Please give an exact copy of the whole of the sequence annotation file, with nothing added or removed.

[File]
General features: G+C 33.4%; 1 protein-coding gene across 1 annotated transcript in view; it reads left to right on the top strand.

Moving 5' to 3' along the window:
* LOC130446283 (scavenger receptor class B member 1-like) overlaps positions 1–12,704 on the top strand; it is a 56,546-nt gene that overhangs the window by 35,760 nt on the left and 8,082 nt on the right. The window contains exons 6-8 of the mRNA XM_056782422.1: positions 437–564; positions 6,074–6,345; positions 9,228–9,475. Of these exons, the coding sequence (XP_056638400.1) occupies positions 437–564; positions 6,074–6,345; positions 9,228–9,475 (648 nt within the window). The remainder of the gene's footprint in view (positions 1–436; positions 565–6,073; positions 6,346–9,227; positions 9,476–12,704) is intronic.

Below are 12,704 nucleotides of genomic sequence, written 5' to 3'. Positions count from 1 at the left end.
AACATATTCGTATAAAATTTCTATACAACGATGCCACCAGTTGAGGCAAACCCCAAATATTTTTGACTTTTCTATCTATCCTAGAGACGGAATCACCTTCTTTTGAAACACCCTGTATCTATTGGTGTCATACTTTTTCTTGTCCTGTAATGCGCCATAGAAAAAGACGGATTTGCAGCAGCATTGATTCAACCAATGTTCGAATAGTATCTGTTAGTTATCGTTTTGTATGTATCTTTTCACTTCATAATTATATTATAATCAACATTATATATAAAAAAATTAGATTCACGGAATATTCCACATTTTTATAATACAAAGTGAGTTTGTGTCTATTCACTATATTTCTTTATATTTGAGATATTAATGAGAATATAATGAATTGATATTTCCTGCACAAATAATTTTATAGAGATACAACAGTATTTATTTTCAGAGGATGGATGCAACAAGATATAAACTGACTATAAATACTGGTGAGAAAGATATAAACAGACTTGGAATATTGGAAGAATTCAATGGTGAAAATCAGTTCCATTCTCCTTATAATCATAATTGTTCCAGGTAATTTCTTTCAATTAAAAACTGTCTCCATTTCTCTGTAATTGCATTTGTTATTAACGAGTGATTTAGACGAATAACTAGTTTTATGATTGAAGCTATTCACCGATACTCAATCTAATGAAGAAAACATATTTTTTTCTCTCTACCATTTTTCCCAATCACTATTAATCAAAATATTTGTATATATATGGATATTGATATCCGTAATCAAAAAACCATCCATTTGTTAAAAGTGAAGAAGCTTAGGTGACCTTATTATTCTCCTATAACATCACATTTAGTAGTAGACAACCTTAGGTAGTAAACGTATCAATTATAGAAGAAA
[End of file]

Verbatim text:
General features: G+C 33.4%; 1 protein-coding gene across 1 annotated transcript in view; it reads left to right on the top strand.

Moving 5' to 3' along the window:
* LOC130446283 (scavenger receptor class B member 1-like) overlaps positions 1–12,704 on the top strand; it is a 56,546-nt gene that overhangs the window by 35,760 nt on the left and 8,082 nt on the right. The window contains exons 6-8 of the mRNA XM_056782422.1: positions 437–564; positions 6,074–6,345; positions 9,228–9,475. Of these exons, the coding sequence (XP_056638400.1) occupies positions 437–564; positions 6,074–6,345; positions 9,228–9,475 (648 nt within the window). The remainder of the gene's footprint in view (positions 1–436; positions 565–6,073; positions 6,346–9,227; positions 9,476–12,704) is intronic.

Below are 12,704 nucleotides of genomic sequence, written 5' to 3'. Positions count from 1 at the left end.
AACATATTCGTATAAAATTTCTATACAACGATGCCACCAGTTGAGGCAAACCCCAAATATTTTTGACTTTTCTATCTATCCTAGAGACGGAATCACCTTCTTTTGAAACACCCTGTATCTATTGGTGTCATACTTTTTCTTGTCCTGTAATGCGCCATAGAAAAAGACGGATTTGCAGCAGCATTGATTCAACCAATGTTCGAATAGTATCTGTTAGTTATCGTTTTGTATGTATCTTTTCACTTCATAATTATATTATAATCAACATTATATATAAAAAAATTAGATTCACGGAATATTCCACATTTTTATAATACAAAGTGAGTTTGTGTCTATTCACTATATTTCTTTATATTTGAGATATTAATGAGAATATAATGAATTGATATTTCCTGCACAAATAATTTTATAGAGATACAACAGTATTTATTTTCAGAGGATGGATGCAACAAGATATAAACTGACTATAAATACTGGTGAGAAAGATATAAACAGACTTGGAATATTGGAAGAATTCAATGGTGAAAATCAGTTCCATTCTCCTTATAATCATAATTGTTCCAGGTAATTTCTTTCAATTAAAAACTGTCTCCATTTCTCTGTAATTGCATTTGTTATTAACGAGTGATTTAGACGAATAACTAGTTTTATGATTGAAGCTATTCACCGATACTCAATCTAATGAAGAAAACATATTTTTTTCTCTCTACCATTTTTCCCAATCACTATTAATCAAAATATTTGTATATATATGGATATTGATATCCGTAATCAAAAAACCATCCATTTGTTAAAAGTGAAGAAGCTTAGGTGACCTTATTATTCTCCTATAACATCACATTTAGTAGTAGACAACCTTAGGTAGTAAACGTATCAATTATAGAAGAAA